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Raoul Olbes, Co-Founder Director of Big Brown Eyes Studio

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“Ignorance is bliss” when it comes to developing apps and games.
 
What’s your story?
I have failed, I have failed, and I have failed. This makes even the humblest of successes worth it. My story starts in Manila where I was born and raised; your typical island boy I spent weekends on the beach and studied in international schools which helped prepare me for the international world we now live in. I eventually moved to Las Vegas for university but always wanted to move back and take what I had learned back with me. After many ventures into various industries like television production, fuel wholesale and mining, I find myself lucky enough to be working with a super team of developers, artists and like minded individuals who share a goal to reinvent apps and game development in the Philippines. We want to show that the talent here (which is utilized heavily in an outsourcing manner) can be used to create our own original world class games and apps.

What excites you most about your industry?
The fact that it is all very new to me; I am learning as I go and trying to absorb as much as I can. I feel this is a strength though because during this period you can operate outside of the boundaries that people normally set for themselves. I like to believe ignorance is bliss in this case.

What’s your connection to Asia?
I am proudly born and raised in Asia. I did get my university degree in the States (UNLV) so I feel very fortunate to have spent time abroad but Asia is home and this is where I see myself.

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Favourite city in Asia for business and why?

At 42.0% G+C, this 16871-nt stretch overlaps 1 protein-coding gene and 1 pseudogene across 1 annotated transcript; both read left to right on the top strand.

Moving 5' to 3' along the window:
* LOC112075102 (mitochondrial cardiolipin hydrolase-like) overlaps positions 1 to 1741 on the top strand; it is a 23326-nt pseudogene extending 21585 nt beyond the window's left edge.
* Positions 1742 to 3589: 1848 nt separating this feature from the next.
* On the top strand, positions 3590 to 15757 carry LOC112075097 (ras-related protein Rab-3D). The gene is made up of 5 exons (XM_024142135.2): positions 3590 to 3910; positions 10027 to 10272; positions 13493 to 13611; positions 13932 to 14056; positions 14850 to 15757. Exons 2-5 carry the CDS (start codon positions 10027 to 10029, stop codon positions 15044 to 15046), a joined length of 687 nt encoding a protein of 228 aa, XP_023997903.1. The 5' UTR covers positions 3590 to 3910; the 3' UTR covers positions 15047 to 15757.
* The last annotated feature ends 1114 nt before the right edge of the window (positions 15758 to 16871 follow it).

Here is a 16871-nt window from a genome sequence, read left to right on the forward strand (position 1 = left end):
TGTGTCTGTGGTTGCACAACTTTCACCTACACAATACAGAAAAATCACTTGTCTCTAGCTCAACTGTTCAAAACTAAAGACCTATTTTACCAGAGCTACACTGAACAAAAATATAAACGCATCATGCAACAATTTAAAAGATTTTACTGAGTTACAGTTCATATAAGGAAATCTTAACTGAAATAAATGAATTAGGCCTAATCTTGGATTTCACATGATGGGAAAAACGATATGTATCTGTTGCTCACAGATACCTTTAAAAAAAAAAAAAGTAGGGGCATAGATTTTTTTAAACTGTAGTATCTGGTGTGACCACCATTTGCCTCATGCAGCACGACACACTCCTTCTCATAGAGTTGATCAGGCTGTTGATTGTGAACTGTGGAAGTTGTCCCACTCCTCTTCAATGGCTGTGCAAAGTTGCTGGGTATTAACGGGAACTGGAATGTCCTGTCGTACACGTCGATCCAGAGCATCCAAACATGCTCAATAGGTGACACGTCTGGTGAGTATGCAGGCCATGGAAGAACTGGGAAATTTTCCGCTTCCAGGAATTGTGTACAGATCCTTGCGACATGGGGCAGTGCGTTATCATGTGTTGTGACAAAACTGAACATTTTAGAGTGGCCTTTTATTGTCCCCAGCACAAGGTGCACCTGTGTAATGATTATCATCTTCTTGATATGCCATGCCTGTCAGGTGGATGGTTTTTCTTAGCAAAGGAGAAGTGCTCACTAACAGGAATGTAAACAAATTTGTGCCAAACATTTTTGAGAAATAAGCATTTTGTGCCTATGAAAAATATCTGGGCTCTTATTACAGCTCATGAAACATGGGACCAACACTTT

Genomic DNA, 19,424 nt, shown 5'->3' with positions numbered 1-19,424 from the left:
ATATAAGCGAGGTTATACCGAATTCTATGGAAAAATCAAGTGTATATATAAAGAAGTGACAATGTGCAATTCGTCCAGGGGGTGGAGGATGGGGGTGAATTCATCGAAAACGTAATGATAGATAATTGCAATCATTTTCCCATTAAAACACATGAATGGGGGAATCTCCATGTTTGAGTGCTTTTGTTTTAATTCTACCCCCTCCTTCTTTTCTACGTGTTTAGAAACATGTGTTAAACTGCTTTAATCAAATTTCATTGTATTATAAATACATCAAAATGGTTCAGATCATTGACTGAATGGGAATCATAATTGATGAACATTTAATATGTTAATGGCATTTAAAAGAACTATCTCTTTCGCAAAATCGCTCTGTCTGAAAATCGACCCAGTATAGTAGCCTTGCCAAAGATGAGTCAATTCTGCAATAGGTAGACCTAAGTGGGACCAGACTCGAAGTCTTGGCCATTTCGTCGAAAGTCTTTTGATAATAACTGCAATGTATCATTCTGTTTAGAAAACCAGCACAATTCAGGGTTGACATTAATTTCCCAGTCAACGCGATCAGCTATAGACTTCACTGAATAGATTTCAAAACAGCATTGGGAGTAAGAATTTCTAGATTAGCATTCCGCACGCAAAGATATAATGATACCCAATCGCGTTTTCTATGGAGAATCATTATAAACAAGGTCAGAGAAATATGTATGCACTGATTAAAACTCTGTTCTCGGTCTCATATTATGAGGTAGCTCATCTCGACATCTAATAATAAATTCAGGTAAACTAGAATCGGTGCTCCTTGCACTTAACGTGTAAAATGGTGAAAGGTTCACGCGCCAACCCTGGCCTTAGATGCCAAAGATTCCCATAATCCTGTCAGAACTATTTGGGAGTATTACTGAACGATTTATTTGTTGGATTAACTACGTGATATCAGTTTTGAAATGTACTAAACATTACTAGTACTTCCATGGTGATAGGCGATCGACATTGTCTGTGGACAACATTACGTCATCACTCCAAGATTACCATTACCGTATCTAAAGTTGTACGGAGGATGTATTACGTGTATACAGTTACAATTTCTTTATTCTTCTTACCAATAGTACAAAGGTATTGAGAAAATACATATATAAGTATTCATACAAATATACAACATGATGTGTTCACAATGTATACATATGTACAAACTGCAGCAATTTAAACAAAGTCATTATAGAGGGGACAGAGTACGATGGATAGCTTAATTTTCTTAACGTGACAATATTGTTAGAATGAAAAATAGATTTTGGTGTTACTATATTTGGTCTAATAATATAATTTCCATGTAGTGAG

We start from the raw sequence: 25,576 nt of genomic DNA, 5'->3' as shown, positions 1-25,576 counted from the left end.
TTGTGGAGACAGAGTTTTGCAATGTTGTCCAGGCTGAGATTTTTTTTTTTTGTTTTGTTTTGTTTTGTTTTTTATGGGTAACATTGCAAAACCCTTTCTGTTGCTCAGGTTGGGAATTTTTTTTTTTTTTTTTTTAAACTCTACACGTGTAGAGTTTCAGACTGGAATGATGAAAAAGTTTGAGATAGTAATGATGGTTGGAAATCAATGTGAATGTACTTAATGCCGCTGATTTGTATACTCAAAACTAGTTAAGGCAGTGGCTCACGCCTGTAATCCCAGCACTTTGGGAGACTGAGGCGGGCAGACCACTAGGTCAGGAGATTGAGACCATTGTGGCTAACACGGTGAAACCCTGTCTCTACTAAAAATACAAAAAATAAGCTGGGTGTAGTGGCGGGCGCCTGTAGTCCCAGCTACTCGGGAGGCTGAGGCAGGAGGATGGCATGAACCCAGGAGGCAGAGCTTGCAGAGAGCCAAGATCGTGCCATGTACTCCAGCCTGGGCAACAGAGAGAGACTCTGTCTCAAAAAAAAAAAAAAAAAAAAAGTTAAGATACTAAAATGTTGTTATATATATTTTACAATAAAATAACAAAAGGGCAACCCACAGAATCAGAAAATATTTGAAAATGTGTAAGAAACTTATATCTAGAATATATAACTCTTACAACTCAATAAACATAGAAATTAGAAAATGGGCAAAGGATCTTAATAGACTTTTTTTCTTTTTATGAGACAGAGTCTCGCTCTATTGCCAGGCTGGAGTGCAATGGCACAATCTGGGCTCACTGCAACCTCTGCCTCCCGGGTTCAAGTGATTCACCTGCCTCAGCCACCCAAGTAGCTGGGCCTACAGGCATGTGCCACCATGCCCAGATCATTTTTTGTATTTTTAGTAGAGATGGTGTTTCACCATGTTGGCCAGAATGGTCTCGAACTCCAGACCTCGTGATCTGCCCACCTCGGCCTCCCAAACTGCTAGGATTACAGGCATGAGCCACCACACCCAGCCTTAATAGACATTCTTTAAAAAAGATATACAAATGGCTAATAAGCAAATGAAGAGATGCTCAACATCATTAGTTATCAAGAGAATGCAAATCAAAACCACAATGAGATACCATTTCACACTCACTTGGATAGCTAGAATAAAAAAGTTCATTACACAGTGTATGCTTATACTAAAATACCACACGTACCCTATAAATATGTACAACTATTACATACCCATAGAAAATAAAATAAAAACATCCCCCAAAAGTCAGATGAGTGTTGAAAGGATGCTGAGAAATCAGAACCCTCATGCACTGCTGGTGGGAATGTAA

I would have to say Manila. This place has always been the ugly duckling compared to her sister cities around the region but it seems like it is changing; people seem to be more open to Manila and can see that the people of our city are educated and innovative, but still have reasonable expectations. On a personal note, this is homecourt for me and who does not enjoy that?

What’s the best piece of advice you ever received?
Remember, no one else knows exactly what the hell they are doing; everyone is just doing it as best they know how. You will make it through.

Who inspires you?
I draw inspiration from many individuals and teams. Some are decorated athletes, some are people in my daily life. People who take the time to help or make an impact on someone’s life even if they have nothing to gain always puts things back in perspective for me. Especially when you get derailed and need that kick in the @$$ to get you back on your track.

What have you just learnt recently that blew you away?
I learned more about Tony Hsieh and his Downtown Las Vegas project. He spent almost $400 million of his own money for a cause he personally believed in. This shows a man who has won and isn’t afraid to lose. A man who has a vision and will see it through despite the difficulties. On a personal note the balls needed to tackle a project aiming to change a portion of a city are at the very least noteworthy.

If you had your time again, what would you do differently?